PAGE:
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January 26, 2009


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First, it is good to drink booze from a brown paper bag. Preferably on a street corner.

You know I think embodiment is the key point here -- there are such clear connections between Confucian thought and certain aspects of Existential thinking (not that there aren't clear divergences too).

But I wonder here. Why does the slow cultivation of emotion through ritual-oriented redirection actually change the way in which we feel or see the world?

Why wouldn't it merely be a kind of behaviorist-like structuring? I feel this way about X, I get "zapped" (punishment). If feel this way about Y, I get rewarded. Sooner or later, I feel the right way about the right things.

All very legalist, no?

But clearly Confucius thinks that there's more to it than this. It's not just about "redirection" via Li (or law). On some level, there has to be a transformation of thinking/feeling. Something different from mere "redirection" towards the right things.

What provides that extra component? Or is it simply "practice this li for long enough, and the transformation will just happen"? If so, it's hard to see why Confucians would be so "anti-legalist". I can change a person's behavior, and perhaps after a while I might even change their actual feelings and ways of seeing things. But that, I would think, for Confucius is not "ren".

So what's the mysterious component?

Hi Chris,

Bear with me, because I have not read anything recently in philosophy of mind-- I am stretching my brain to try and think back... but I feel that your question somehow is getting stuck in the muck of Descartes (body-mind duality) Is that possible? And is it possible that Merleau-Ponty might have someting to say??

for example in the practice of tea, what happens? You practice and as you practice over and over again the affects are experienced as what you and I might call embodied transformation; that is, the input comes via the senses and is enacted in such a way that it affects the way you carry out your activities out of the tea room. I have a friend named MW who works with art and he talks about how even when he is handling cheap crockery he still handles it like it was a Roman antiquity. I think his training/practice has affected a transformation in his behavior and also in his perceptions... this is how I imagine the rituals to work; in that sense that ritual practice becomes ritual comportment becomes ritual ontology. Kind of like pilgrammage (with no body/mind duality).

And the "distaste" is like aesthetic distaste. Like when I put on reality TV. It's not hate, but by my *turning away* from this in one sense I am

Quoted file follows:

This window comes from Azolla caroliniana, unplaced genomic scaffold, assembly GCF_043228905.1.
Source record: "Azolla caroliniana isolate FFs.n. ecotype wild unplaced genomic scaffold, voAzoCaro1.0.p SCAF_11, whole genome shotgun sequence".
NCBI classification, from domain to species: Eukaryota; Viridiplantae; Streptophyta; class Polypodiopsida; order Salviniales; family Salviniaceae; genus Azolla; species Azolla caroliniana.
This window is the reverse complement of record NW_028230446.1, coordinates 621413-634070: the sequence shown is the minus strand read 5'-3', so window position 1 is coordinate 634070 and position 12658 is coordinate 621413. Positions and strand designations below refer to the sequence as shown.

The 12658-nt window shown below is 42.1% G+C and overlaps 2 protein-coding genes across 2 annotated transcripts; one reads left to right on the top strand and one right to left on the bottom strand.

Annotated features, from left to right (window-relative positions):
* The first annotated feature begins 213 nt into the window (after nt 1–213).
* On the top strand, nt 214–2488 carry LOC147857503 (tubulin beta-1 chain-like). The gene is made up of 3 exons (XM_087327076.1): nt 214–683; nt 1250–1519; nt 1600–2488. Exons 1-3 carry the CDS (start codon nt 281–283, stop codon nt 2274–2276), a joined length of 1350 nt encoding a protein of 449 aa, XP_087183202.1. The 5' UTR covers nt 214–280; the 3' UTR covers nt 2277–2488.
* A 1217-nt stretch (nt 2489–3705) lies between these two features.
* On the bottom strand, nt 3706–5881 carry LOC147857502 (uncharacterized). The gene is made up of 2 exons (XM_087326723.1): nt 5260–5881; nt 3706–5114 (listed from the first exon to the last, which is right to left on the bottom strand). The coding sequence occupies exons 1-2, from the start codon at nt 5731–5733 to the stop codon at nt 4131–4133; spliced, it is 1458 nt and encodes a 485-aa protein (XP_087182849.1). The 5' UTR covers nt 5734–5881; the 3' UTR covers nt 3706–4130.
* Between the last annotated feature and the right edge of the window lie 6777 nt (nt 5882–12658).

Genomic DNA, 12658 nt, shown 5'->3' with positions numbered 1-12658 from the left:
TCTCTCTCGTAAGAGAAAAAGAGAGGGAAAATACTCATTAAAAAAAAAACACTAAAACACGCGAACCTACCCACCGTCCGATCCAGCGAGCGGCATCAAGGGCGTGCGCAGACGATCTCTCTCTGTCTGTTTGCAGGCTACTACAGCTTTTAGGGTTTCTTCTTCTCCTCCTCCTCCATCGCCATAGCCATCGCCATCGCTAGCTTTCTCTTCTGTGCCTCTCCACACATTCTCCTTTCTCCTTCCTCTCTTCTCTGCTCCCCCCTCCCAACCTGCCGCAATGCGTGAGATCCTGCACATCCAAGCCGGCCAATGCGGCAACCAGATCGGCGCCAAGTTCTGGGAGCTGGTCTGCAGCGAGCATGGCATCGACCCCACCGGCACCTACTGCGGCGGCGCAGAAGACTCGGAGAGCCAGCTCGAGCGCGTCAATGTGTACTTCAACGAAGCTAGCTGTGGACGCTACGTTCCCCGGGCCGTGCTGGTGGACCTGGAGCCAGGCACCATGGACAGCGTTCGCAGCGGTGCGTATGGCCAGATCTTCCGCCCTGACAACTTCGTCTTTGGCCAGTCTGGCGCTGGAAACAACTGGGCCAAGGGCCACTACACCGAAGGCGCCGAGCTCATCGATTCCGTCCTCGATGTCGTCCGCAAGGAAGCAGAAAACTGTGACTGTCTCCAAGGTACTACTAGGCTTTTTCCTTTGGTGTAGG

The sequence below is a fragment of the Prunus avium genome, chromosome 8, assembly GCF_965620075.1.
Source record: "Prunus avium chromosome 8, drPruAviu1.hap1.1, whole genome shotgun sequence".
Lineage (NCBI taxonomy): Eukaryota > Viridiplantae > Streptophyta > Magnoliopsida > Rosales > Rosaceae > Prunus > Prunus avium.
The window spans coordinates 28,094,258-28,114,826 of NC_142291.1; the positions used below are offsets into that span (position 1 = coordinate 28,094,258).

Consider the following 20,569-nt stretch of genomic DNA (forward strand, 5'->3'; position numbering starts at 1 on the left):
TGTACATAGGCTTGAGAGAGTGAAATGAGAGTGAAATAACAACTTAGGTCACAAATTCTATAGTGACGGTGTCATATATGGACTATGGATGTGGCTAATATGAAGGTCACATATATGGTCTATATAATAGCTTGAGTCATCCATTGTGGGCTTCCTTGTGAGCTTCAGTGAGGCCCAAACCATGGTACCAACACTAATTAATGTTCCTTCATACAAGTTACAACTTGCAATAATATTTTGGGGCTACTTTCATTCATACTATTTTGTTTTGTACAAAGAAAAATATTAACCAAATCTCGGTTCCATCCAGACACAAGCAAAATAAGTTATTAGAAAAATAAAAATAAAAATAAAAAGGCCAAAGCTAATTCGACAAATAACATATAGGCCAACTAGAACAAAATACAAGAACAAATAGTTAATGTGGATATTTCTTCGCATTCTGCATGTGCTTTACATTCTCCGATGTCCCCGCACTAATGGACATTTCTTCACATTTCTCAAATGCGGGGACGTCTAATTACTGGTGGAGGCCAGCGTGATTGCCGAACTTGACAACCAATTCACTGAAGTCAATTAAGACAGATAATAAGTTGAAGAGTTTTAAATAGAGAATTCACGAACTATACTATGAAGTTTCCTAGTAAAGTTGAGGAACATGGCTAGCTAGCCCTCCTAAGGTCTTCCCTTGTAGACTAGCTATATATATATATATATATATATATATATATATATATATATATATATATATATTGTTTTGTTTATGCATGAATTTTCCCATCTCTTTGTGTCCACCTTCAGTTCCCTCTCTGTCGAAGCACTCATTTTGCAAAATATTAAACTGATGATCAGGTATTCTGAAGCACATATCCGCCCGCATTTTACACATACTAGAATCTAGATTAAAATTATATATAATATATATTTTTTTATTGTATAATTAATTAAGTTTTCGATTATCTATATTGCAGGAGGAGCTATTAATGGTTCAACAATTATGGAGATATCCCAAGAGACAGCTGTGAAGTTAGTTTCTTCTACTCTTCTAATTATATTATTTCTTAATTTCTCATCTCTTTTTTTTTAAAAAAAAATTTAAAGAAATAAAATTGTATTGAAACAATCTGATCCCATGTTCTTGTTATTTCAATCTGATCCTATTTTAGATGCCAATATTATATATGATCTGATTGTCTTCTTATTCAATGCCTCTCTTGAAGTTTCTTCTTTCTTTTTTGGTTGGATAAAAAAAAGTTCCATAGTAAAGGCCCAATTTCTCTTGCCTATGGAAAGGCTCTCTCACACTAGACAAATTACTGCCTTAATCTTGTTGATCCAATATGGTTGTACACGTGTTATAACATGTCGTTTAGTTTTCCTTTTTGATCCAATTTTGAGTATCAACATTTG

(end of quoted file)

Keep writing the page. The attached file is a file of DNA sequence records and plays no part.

1) taking a stand based on my sensibility
2) doing so in hope of affecting change

Does that make sense..? And I still feel like I am drifting around your question (through my own ignorance)

You have persuaded me on "grasping;" I totally agree about existentialism... and am with you part-way on the booze in the brown bag.

I think for a Mencian-Confucian, unlike a Xun Zi-Confucian, it is not really a behavioralist thing because we are shaping and cultivating our innate goodness. Allowing the "water" of our nature to naturally flow in toward the good. For those who assume a bad human nature it is more about restriction or repression. I don't want to get down on Xun Zi, because I think he still believes in perfectibility (unlike Han Fei Zi), but the Mencian view of self-cultivation is what Peony is getting at, I think.
As to brown paper bags: been there, done that. But it is, I believe, better to raise ourselves out of that squalor. These days I prefer Haut Medoc to Mad Dog 50/50 (that last reference might date me...). It's a Mencian thing...


I think that's exactly right. In my most recent post on the "Culverts of Hate" thread, I said just as much actually. I suggested to Peony that one way to understand the difference in the two alternatives I was offering was to think of them as the Mencian path and the Xunzian path, and then the overall question of the post being "is Confucian a Mencian or a Xunzian?" I think the question of "transformation" is not one that Mencius has much to worry about, since it's a matter of "extension" not radical transformation. For Xunzi, it's the opposite.

I hear that you will be visiting Beijing while I'm there. Perhaps we can drink some brown bagged Qingdao 40 oz beers at Tsinghua's southern gate. As the brown-bagged 40's get put away, we can figure out once and for all who is better...that scalawag Mencius or the gentlemanly Xunzi.


Brown-bagged Qingdao sounds really good right now, doesn't it?? Now Sam and/or Chris (I think we lost Baumler) does Mencius actually *say* somewhere that what is being shaped is human nature? If so, I would love to see that quote in Chinese. Granted my reading is years ago (what can I say?) but... I do not recall that. Of course it is very possible I am just not remembering and/or my original reading of this had a bit to be desired in terms of thoroughness...

However-- culverts: yes. But are the culverts shaping human nature or are they rather shaping a certain human capacity (which in tern can affect the self)? In any case, yes, Sam is right, I was thinking in terms of Mencius-- just not thinking in terms of this having anything to do with human nature as far as a basis for considering practices.

So, are you guys going to write a list of trivia about yourselves or what? Did you learn anything new about me or was it as you expected?

Believe it or not I have no idea what haut medoc is :(

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